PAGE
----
Q. In the context of all your rounds at Augusta, where would that round sit?
RORY McILROY: It's up there. I kept my composure and I played the shots when I needed to. So it's only the second day; there's still two days to go.
But it's a great round and it's nice to be up there near the lead going into the weekend here instead of on the cut line and having to battle back where I found myself the last couple years. I'm happy with where I'm at.
Q. With all the golf you've played, do you ever look up and say, wow, I'm six shots back against these guys, and as good as everybody is, you might not catch them, or do you just try to ignore the scoreboard?
RORY McILROY: You can't ignore the scoreboard. I think you look up and you see it. I think at one point I was maybe seven or eight shots back of Jordan today. It just shows you how quickly things can change, especially here on this golf course and these conditions.
You know, unless someone is playing exceptionally well and really distances themselves from the field, everything sort of evens out. Jordan got off to a very fast start yesterday, got off to another fast start today. The conditions are so tough, it's hard to keep that going. You're always going to make mistakes here and there, and it all evens out at the end of the week. And I just have to‑‑ there's still another 36 holes to go and a lot can happen. There's a lot of players still within a lot of shots, within five or six of the lead that can have a great weekend and contend.
I think the good thing, the most comfortable thing for me on this golf course is knowing that even if you are five or six shots back, things can change quite quickly. I've been on the opposite end of that where things can start to get away from you. But that gives me confidence knowing that if you are a little bit behind, you can definitely make a comeback.
Q. How would you describe the putt at 16?
RORY McILROY: I mean, it's one of those ones, I started it, I don't know, maybe six feet left of the hole and just got it up there, really, really high and basically let gravity and wind take it the rest of the way. I was just looking to 2‑putt, try to get it within two or three feet of the hole, and it was a bonus when it dropped. Definitely wasn't‑‑ obviously the objective is to try and hole the putt, but I would have been very happy if it had finished two feet away, and I made a three.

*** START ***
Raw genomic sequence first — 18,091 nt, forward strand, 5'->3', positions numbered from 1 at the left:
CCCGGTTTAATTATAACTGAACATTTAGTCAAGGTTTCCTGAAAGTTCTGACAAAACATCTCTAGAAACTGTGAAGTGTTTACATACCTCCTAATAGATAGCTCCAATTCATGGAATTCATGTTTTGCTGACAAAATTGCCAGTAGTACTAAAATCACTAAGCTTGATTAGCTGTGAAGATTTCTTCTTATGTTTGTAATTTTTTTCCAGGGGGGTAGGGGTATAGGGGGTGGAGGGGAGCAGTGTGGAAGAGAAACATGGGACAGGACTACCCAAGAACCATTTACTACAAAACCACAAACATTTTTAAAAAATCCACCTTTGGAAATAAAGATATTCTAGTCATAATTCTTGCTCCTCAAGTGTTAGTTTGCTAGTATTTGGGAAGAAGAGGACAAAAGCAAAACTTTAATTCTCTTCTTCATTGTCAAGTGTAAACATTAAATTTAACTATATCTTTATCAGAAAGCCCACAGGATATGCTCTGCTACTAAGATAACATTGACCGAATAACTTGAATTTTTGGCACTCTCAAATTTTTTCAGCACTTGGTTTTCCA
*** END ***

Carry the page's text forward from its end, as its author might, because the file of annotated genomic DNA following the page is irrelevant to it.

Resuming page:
Q. Given how you'd finished yesterday, what did you maybe tell yourself last night or this morning? And secondly, how important was the up‑and‑down on 11, I think it was, just given where you were at that point?
RORY McILROY: Probably up‑and‑down on 10 maybe. Yeah, very important. I didn't want to drop another shot. I ended up dropping a shot at 11, but I think more guys than not are going to drop a shot at 11 today with the way it's playing.
I didn't really tell myself anything last night. I was happy with how I played. I was a little bit disappointed, but I knew that the start of this golf course, if you can make par on 1, 2 is going to play downwind, 3 was playing pretty easy with the pin position. And I could get those shots back straightaway, which I did. I gave those back straightaway at the next.
But I knew there's chances out here, and you just have to keep telling yourself that, and knowing that if you hit quality shots and stay patient, chances are going to present themselves and hopefully you can take a few and make some birdies.
Q. You talked a little bit about chasing some of these guys. Obviously you started last yesterday, others had already posted scores, and obviously with the stumble there today, does it matter, though, when it's Jordan Spieth at the top of the leaderboard? Does that make a difference in terms of when you're chasing?